Tokyo and the International Olympic Committee announced on Tuesday that the 2020 Olympics have been postponed until sometime in 2021. As a result, the NBA no longer has to consider the possibility of overlapping with the Games if the league resume its 2019/20 season this summer.
However, the potential dates for the 2020/21 NBA season and the rescheduled Tokyo Olympics remain very much up in the air. As such, there’s no guarantee that we’ll see the ’20/21 campaign end in June and the Olympics begin on July 24, which was the plan for this year before the coronavirus crisis worsened.
Here’s what we know so far about the impact the Olympic postponement might have on the NBA and Team USA specifically:
- USA Basketball managing director Jerry Colangelo and head coach Gregg Popovich had only been committed to the program through 2020, but that commitment will now extend to 2021, ESPN’s Brian Windhorst confirms. “We’re all-in and we’re committed,” Colangelo said. “It’s important to deal with the unknowns and this virus. This too shall pass, and we’ll be back for everyone’s well-being.”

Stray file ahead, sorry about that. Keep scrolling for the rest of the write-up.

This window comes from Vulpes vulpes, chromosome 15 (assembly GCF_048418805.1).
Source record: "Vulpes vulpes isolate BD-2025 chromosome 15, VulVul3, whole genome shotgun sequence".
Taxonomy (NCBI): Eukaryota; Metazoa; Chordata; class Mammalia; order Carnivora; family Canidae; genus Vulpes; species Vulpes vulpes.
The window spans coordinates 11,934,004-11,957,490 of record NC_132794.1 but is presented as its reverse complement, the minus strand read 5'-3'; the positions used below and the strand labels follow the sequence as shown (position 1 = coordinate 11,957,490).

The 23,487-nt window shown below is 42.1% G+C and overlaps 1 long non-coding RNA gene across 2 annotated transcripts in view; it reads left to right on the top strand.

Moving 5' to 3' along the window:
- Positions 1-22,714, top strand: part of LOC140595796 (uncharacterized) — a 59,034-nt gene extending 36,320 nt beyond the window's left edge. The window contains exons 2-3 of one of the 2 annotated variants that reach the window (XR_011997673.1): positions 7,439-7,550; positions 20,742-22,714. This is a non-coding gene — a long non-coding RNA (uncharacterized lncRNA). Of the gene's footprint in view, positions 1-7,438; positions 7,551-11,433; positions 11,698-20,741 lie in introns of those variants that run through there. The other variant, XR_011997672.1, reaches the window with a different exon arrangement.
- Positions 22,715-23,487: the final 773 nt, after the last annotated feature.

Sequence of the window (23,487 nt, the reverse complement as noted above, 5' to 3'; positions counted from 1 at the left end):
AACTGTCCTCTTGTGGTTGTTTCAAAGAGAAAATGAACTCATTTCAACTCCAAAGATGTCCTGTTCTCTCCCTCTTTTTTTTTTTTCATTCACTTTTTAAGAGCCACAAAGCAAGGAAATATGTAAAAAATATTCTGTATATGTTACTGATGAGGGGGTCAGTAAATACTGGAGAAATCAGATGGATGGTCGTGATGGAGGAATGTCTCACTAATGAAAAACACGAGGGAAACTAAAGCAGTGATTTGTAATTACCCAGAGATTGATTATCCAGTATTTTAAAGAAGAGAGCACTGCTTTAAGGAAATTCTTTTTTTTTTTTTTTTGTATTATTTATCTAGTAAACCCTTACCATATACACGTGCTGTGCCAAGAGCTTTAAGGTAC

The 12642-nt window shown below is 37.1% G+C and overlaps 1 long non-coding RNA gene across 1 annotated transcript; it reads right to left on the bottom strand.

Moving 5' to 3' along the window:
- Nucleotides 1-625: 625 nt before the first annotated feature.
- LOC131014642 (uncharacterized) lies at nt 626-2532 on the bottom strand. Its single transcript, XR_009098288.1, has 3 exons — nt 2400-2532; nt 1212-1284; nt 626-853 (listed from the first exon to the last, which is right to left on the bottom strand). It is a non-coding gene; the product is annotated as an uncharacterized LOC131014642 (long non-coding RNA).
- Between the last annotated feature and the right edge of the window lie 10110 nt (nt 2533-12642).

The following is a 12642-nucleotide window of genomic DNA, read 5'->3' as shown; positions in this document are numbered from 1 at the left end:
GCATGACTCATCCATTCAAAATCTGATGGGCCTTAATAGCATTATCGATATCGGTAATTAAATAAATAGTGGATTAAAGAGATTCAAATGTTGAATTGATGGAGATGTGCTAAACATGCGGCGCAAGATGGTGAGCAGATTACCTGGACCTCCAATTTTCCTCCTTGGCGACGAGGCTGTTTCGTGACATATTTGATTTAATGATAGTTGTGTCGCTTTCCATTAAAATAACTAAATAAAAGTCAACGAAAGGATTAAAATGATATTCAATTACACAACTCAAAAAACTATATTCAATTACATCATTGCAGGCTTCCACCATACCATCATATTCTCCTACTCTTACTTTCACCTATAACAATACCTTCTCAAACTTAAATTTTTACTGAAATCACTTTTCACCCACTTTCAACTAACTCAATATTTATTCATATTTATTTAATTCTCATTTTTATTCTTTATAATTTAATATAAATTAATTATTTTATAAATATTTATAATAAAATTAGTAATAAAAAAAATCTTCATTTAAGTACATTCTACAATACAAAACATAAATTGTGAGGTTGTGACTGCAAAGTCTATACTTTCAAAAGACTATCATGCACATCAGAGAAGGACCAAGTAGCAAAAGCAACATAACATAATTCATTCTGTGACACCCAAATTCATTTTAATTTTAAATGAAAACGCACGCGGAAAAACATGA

- Within that Windhorst story, Colangelo says USA Basketball will adjust if NBA players aren’t available for the rescheduled Olympics, but points out that changing the window for the NBA season or the Olympics would be a significant undertaking. “Changing the window for the NBA is easier said than done. There’s a lot of logistics and contracts to deal with,” Colangelo said. “Same for the Olympics. You have to assume it will be around the same dates (in 2021).”
- As Windhorst and Tim Bontemps of ESPN note in a Q&A on the rescheduled Olympics, it’s possible Team USA will no longer be able to send its top players as a result of the postponement. However, it’s also possible that players like Kevin Durant and Kyrie Irving – who may not have been ready to go for the 2020 Games – will be healthy and available to participate by the time USA Basketball finalizes its roster in 2021.
- Joe Ingles, who will represent Australia in the Tokyo Olympics, said he’d be disappointed if a schedule conflict prevent him from playing for the Boomers, as Joe Vardon of The Athletic relays. “I do understand that the NBA and the Utah Jazz pay my salary and it’s really good money and I’m obviously obligated to be here (in the NBA),” Ingles said. “I absolutely love playing for Australia and would do anything to keep playing for Australia, representing my country. We obviously don’t really know what that looks like yet. I hope (the NBA season and the Olympics) don’t clash.”